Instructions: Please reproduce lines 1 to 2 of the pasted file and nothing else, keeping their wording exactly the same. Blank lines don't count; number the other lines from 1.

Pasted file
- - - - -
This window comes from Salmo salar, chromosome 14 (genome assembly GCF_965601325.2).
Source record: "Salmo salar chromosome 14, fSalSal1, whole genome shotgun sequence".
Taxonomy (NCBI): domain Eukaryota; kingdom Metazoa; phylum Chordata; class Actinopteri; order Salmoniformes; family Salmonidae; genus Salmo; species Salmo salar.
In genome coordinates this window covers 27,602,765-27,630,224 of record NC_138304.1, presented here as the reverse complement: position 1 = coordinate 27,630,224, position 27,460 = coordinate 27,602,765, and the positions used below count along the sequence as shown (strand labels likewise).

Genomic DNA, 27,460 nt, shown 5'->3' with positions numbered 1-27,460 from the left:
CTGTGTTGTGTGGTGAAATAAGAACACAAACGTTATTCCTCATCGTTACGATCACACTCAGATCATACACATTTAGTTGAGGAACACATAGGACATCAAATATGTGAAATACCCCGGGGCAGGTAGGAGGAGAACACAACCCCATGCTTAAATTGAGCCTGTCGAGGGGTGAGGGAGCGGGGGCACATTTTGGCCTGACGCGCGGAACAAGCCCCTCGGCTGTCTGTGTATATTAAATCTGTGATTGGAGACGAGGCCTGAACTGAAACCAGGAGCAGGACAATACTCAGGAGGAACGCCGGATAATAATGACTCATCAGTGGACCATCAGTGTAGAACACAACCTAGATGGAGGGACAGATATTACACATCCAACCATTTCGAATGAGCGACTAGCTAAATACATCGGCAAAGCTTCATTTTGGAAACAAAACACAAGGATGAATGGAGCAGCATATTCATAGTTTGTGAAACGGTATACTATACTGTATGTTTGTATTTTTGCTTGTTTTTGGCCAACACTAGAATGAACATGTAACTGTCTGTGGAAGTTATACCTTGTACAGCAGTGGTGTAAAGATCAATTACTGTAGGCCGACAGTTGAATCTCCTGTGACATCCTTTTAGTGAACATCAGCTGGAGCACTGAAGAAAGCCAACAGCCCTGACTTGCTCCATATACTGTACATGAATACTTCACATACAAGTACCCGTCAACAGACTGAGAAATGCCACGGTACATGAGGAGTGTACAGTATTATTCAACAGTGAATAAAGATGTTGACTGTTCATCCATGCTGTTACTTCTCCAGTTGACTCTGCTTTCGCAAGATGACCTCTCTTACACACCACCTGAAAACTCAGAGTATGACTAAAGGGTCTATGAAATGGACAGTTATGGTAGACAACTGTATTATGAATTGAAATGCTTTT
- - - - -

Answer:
This window comes from Salmo salar, chromosome 14 (genome assembly GCF_965601325.2).
Source record: "Salmo salar chromosome 14, fSalSal1, whole genome shotgun sequence".